Each day a colonoscopy is skipped somewhere in the United States, and for good reason. Most individuals indicate the pain, discomfort, and general awkwardness they’ve endured during this LIFE-saving procedure as their reasons to avoid the doctor’s office.
For those who do decide to undergo the procedure, a majority utilize some form of anesthesia or moderate conscious sedation as means for comfort. But what level of comfort? And at what cost? These are questions that health insurance company Highmark, the dominant insurer in western Pennsylvania, deliberated over before announcing they would no longer “pay benefits for monitored anesthesia for average-risk patients receiving endoscopic procedures”. The announcement caused quite an uproar among doctors, patients, and legislators who spoke of the values of colonoscopy, its effectiveness in detecting the nation’s second-deadliest cancer, and the 25,000 lives saved each year, factors they feel outweigh the reported $1.1 billion per year general anesthesia adds in costs (the combined net worth of Jay-Z and Beyoncé).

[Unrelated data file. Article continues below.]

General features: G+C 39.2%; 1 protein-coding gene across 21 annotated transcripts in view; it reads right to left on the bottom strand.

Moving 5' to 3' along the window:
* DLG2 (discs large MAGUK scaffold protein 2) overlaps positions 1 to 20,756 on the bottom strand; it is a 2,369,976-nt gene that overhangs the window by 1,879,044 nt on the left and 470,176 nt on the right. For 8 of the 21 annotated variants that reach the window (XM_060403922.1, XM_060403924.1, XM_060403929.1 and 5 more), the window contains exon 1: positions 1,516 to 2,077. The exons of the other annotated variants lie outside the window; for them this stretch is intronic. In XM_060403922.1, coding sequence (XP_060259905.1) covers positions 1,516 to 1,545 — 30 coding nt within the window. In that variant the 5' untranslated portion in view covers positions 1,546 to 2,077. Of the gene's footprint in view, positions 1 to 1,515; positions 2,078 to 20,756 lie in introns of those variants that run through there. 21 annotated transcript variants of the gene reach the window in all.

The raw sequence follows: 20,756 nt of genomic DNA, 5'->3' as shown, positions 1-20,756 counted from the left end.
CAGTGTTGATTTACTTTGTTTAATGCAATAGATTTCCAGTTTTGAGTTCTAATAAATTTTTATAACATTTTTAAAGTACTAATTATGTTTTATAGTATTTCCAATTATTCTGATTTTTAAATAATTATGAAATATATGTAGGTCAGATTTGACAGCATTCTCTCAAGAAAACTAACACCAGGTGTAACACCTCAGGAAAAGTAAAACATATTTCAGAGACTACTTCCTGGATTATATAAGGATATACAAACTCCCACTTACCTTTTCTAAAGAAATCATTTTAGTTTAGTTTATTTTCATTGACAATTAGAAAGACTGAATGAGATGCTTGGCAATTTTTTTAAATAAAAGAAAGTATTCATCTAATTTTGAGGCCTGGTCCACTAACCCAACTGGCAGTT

The decision may seem unthinkable to many but it has happened before. Highmark isn’t the first company to do away with monitored anesthesia. In fact, Aetna considered doing the same in 2008 but rejected the idea after overwhelming public outcry, and weighing the benefits of colonoscopies against the likelihood that patients would forgo the procedure due to discomfort.
The Highmark decision is one based on capital and luxury, involving a procedure Gregory Ginsberg, director of Endoscopic Services at Penn Medicine, refers to as “uncomfortable.” He goes on to say “in most patients, we need some level of sedation to complete the procedure.” With the use of anesthesia “patients have no discomfort or memory of the procedure, and when the procedure is completed and the drip turned off, the patient wakes at once, without grogginess.”
Though the company insists they are sensitive to the needs of their patients they stand by their decision, and instead point toward less invasive methods for colon screening include fecal occult blood samples, flexible sigmoidoscopy, CT colonography, and even the swallowing of a small encapsulated camera that records intermittent photos as it moves through the colon.
We would like to hear your thoughts on the Highland decision. If you have any personal or professional experience with patients avoiding procedures because of discomfort, or with insurer’s efforts to cut costs in controversial ways, leave us a comment.